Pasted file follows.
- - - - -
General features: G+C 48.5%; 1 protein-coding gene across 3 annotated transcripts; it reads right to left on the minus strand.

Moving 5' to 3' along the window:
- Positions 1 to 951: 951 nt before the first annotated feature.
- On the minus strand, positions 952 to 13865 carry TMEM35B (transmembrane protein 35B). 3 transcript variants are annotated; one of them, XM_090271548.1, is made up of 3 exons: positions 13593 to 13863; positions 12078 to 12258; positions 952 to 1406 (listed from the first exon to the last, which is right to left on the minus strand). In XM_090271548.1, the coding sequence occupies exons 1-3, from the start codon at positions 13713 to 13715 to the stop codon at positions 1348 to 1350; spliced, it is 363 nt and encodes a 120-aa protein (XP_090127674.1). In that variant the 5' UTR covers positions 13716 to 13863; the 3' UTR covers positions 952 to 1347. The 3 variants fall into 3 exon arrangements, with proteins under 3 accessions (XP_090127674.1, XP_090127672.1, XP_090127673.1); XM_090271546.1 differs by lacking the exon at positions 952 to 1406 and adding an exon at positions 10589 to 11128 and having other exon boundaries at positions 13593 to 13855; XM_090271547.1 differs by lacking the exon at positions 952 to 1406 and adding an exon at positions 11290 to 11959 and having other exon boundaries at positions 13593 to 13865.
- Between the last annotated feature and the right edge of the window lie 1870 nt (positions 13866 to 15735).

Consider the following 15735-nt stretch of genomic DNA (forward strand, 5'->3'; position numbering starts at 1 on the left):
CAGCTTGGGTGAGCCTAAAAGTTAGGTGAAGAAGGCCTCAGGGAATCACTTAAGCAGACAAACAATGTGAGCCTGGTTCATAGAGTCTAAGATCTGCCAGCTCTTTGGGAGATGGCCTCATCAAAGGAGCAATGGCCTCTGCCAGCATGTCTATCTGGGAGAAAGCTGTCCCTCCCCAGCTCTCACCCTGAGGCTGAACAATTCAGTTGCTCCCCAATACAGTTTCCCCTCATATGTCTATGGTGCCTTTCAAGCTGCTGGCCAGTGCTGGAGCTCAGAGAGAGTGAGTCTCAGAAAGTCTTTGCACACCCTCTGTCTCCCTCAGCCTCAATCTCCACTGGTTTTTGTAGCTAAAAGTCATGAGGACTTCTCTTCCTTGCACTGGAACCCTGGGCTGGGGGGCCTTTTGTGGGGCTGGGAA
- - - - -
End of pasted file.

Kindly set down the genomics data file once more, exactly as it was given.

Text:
General features: G+C 48.5%; 1 protein-coding gene across 3 annotated transcripts; it reads right to left on the minus strand.

Moving 5' to 3' along the window:
- Positions 1 to 951: 951 nt before the first annotated feature.
- On the minus strand, positions 952 to 13865 carry TMEM35B (transmembrane protein 35B). 3 transcript variants are annotated; one of them, XM_090271548.1, is made up of 3 exons: positions 13593 to 13863; positions 12078 to 12258; positions 952 to 1406 (listed from the first exon to the last, which is right to left on the minus strand). In XM_090271548.1, the coding sequence occupies exons 1-3, from the start codon at positions 13713 to 13715 to the stop codon at positions 1348 to 1350; spliced, it is 363 nt and encodes a 120-aa protein (XP_090127674.1). In that variant the 5' UTR covers positions 13716 to 13863; the 3' UTR covers positions 952 to 1347. The 3 variants fall into 3 exon arrangements, with proteins under 3 accessions (XP_090127674.1, XP_090127672.1, XP_090127673.1); XM_090271546.1 differs by lacking the exon at positions 952 to 1406 and adding an exon at positions 10589 to 11128 and having other exon boundaries at positions 13593 to 13855; XM_090271547.1 differs by lacking the exon at positions 952 to 1406 and adding an exon at positions 11290 to 11959 and having other exon boundaries at positions 13593 to 13865.
- Between the last annotated feature and the right edge of the window lie 1870 nt (positions 13866 to 15735).

Consider the following 15735-nt stretch of genomic DNA (forward strand, 5'->3'; position numbering starts at 1 on the left):
CAGCTTGGGTGAGCCTAAAAGTTAGGTGAAGAAGGCCTCAGGGAATCACTTAAGCAGACAAACAATGTGAGCCTGGTTCATAGAGTCTAAGATCTGCCAGCTCTTTGGGAGATGGCCTCATCAAAGGAGCAATGGCCTCTGCCAGCATGTCTATCTGGGAGAAAGCTGTCCCTCCCCAGCTCTCACCCTGAGGCTGAACAATTCAGTTGCTCCCCAATACAGTTTCCCCTCATATGTCTATGGTGCCTTTCAAGCTGCTGGCCAGTGCTGGAGCTCAGAGAGAGTGAGTCTCAGAAAGTCTTTGCACACCCTCTGTCTCCCTCAGCCTCAATCTCCACTGGTTTTTGTAGCTAAAAGTCATGAGGACTTCTCTTCCTTGCACTGGAACCCTGGGCTGGGGGGCCTTTTGTGGGGCTGGGAA